KARNA - A great hero of the 'Mahabharata', Karna lived such a life that he became another name for generosity and loyalty. It was his misfortune to be shunned as a person of low caste. To him loyalty was more important than the emperor's throne. He sacrificed his life for his master.

MAHARSHI VALMIKI - The Adikavi, the Poet of Poets, of India, who gave the world the immortal epic, the 'Ramayana'. By profession a highway robber, he came under the spell of Maharshi Narada and became a 'Brahmarshi'. He not only sang the matchless greatness of Sri Rama, but also gave shelter to his wife Sita Devi, and taught the epic to Sri Rama's sons.

NACHIKETA - He was a brave lad. He sought knowledge at a very tender age. He persuaded Yama the God of Death to teach him. His father lost his temper one-day and told Nachiketa, 'I have gifted you to the Lord of Death.' This curse turned out to be a boon. He met the Lord of Death and by his humility won him over and learnt the secrets of spiritual life from him. He is a true sage and a beacon-light for others 'in he path of knowledge.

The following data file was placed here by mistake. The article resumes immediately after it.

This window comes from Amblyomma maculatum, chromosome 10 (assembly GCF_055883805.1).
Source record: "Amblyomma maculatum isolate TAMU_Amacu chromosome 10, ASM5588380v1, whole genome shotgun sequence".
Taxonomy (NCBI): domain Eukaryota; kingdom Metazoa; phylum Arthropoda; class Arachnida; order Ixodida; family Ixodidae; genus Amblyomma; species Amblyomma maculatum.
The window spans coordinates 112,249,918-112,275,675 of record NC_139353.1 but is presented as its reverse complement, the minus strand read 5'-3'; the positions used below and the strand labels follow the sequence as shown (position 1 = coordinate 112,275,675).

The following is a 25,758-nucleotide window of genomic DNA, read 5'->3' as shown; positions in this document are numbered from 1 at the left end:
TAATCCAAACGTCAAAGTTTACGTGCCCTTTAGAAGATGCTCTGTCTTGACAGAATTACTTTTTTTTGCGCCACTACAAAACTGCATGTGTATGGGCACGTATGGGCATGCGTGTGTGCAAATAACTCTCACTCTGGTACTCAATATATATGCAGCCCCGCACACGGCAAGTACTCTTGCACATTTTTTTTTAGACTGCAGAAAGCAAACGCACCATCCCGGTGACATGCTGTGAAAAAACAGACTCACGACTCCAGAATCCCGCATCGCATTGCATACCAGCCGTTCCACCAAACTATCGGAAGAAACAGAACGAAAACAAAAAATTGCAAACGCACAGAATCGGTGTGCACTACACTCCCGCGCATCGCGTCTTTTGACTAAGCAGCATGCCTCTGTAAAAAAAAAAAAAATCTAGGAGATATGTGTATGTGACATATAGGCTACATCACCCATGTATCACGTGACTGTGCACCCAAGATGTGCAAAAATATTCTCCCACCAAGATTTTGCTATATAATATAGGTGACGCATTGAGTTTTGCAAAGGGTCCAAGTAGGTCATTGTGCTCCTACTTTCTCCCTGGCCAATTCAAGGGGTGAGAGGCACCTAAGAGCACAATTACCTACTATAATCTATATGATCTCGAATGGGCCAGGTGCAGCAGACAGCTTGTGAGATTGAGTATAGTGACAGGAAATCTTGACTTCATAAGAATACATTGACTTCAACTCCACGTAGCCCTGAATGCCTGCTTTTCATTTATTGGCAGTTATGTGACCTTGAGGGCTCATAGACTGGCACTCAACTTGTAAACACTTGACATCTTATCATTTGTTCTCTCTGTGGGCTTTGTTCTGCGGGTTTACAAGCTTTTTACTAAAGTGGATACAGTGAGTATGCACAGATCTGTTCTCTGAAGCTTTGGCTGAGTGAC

PRAHALAD - A lad who faced the anger of his mighty father for the sake of his faith in God. Poison, sword and fire could not frighten him. And the Lord Himself responded to the devotion of the five-year old boy and came to the earth.

SAVITHRI - She chose a noble young man for her husband. She knew he had only a year to live, but yet she married him. Even the God of Death bowed to her love and devotion, and restored her husband to life.